Business is actually quite simple — generate positive cash flow, and hopefully lots of it. In practice, however, it is a little harder to accomplish. Here's some practical advice to improve your cash flow in the following five areas: Expedite Cash In, Optimize Cash Out, Increase Revenue, Decrease Expenses, and Save Taxes.
Expedite Cash In
1. Invoice on-time because every day you are late is at least one more day your customer will wait to pay.
2. Give credit to those deserving and consider this policy: "In God we trust — everybody else pays cash."
3. YOU set credit terms, not your customers. Do not let them dictate your payment terms or consider getting a new customer.
4. Invoice your customers as early in the process as possible.
5. Make collections a core competency and only outsource it if you have exhausted all internal resources.
6. Cut off customers who haven't or appear that they won't pay.
7. Deposit checks immediately — you may want to consider remote deposits or other options to turn checks into cash quickly.
8. Offer several convenient payment methods — customers should never have an excuse for late payment related to your lack of convenient payment options.
9. Set the payment expectations of new customers with a welcome letter.
10. Know your customers' payment procedures. Imagine the power in this conversation: "Tom, I'm aware you will be cutting checks this Friday and I wanted to ensure my invoice will be paid with one of those checks."
11. Stop carrying the 20% of your inventory that takes the longest to sell. In addition to your cash, your margins will actually increase because your inventory turns will likely skyrocket!
12. Negotiate with one or two layers up in your supply chain to hold the inventory longer.
13. Complete and close out past due projects.
14. Watch out for factoring — while the immediate cash is nice, effective rates for these services are often far in excess of 36% annually.
Optimize Cash Out
15. Demand trade credit from your suppliers, vendors, and contractors.
16. Take early-pay discounts if they are for at least 2%. If they are less, they are usually not worth it.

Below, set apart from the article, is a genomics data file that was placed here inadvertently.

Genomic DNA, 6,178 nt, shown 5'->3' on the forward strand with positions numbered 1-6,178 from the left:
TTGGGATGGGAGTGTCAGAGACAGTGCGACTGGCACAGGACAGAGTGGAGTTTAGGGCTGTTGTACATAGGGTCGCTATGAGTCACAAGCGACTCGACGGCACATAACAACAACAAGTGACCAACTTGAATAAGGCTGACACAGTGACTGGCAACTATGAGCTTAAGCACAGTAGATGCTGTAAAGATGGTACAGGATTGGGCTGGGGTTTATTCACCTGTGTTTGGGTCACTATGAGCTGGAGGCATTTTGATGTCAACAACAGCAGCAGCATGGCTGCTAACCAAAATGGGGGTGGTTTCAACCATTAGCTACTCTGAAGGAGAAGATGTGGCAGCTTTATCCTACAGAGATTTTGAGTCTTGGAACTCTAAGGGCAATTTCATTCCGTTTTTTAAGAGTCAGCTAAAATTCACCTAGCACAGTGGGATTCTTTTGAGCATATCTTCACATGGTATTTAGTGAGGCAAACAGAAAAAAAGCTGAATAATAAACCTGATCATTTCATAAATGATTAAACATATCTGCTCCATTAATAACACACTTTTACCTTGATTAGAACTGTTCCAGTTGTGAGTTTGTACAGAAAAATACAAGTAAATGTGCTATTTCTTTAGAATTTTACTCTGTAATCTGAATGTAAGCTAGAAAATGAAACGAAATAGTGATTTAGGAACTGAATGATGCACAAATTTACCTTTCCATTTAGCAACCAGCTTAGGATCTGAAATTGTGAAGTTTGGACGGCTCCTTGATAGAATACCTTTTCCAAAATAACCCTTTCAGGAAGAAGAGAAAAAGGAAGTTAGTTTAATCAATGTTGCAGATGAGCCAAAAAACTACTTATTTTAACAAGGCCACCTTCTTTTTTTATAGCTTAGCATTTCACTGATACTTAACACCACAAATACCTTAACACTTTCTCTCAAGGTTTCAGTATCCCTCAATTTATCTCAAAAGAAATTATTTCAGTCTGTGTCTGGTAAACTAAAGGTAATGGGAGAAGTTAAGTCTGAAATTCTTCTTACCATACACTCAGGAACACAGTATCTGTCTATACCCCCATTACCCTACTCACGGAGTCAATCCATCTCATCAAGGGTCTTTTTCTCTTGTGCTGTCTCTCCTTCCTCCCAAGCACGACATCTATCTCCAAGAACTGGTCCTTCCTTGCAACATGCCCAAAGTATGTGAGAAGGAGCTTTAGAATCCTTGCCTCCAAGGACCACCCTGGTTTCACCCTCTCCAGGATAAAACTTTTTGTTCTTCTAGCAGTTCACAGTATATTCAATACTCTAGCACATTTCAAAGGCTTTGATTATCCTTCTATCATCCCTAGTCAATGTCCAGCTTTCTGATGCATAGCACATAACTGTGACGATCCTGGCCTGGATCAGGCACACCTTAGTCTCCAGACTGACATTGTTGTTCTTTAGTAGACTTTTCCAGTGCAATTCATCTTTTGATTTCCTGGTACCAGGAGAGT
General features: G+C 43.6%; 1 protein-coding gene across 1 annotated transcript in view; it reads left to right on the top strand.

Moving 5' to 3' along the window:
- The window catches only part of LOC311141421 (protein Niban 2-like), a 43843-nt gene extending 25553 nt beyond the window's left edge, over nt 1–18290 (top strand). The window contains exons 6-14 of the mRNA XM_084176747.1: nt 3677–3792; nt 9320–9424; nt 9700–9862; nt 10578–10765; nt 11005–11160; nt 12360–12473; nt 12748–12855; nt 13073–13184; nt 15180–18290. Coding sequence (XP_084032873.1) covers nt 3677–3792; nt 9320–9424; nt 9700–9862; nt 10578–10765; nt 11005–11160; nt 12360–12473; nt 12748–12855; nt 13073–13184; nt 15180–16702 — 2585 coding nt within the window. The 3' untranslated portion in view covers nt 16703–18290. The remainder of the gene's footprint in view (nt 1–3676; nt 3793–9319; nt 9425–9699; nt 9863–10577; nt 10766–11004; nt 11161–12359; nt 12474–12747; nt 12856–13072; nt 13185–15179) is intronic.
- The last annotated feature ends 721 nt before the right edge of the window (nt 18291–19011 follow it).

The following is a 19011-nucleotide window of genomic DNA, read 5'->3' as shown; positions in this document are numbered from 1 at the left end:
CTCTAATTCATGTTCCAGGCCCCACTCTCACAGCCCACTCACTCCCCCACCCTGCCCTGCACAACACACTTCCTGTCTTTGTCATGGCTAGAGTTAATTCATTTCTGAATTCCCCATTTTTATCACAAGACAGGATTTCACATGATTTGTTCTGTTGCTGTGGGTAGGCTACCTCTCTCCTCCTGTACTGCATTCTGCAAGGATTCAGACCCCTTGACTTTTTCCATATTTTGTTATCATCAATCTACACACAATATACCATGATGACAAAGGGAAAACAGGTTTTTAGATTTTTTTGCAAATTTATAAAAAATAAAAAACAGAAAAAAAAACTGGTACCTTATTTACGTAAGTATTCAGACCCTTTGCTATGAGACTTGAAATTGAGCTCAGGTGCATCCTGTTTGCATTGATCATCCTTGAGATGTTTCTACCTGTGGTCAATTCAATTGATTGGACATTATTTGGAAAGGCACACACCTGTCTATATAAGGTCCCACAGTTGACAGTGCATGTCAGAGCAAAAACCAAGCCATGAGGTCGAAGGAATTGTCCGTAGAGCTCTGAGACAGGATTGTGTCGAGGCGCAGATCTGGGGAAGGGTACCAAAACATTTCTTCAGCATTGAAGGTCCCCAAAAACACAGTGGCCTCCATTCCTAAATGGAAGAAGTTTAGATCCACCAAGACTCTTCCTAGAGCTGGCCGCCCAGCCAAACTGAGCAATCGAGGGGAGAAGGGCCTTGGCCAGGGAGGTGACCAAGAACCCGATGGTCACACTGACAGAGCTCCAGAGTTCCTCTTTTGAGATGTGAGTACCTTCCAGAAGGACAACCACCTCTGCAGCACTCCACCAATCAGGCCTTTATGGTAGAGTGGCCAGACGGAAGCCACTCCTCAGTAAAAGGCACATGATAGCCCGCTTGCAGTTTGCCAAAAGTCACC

17. Deduct employee-paid premiums one month in advance. You should have the money from the employees by the time you pay the bill.
18. Renegotiate vendor/supplier contracts.
19. Improve asset productivity with more volume, an additional shift, or technology.
20. Avoid giving advances and loans to employees and others.
21. Refrain from the temptation to take money from your successful business and invest in another business in which you have little or no experience.
22. If chargebacks are likely, hold back a percentage of the payments you make to vendors and then settle-up with them once the chargeback is incurred.
23. Improve your understanding of your customers' needs through surveys and perfect your marketing angle to maximize your marketing efficiency.
24. Build and promote inexpensive but high-impact customer loyalty programs.
25. Create barriers or hooks to keep customers from switching.
26. Increase prices where appropriate — review at least annually.
27. Design and implement referral, affiliate, and re-seller marketing programs.
28. Use a freemium or no-cost but watered-down version of your service/product to attract users and make a compelling argument to encourage them to upgrade to a paid version.
29. Use contest and event marketing principles to generate "buzz."
30. Direct production and service employees who have free time towards marketing and sales activities until the volume picks back up.
31. Renegotiate fixed expenses like your office lease and business service contracts.
32. Operate above break even. Eventually all businesses run out of cash if they cannot run profitably.
33. Automate the mundane and use your human assets to innovate and add value.
34. Take the lead amongst your competitors and innovate your business model in both effectiveness and efficiency.
35. Use "best practice" purchasing principles to ensure you are receiving the best quality, price, or combination of the two that adds the most value to your product or service.
36. Use section 179 and bonus depreciation for qualifying capital expenditures.
37. Implement a section 105 and/or 125 plan to render health insurance premiums and expenses tax-free, where possible.
38. Capitalize on home office deductions and business mileage tax-free reimbursements
39. Maximize all other deductions allowed for business owners
40. Use retirement plans, charitable giving, family LLCs, and other advanced tax-planning principles to fill all of the low-bracket tax "buckets" and decrease your effective tax rate.
Ken Kaufman, Founder & CEO of CFOwise®, serves as the Chief Financial Officer for a dozen start-up, emerging, and medium-sized businesses. With almost two decades of experience and as an adjunct professor and published author, Ken focuses his professional efforts on helping entrepreneurs maximize cash flow, improve profits, and obtain clarity.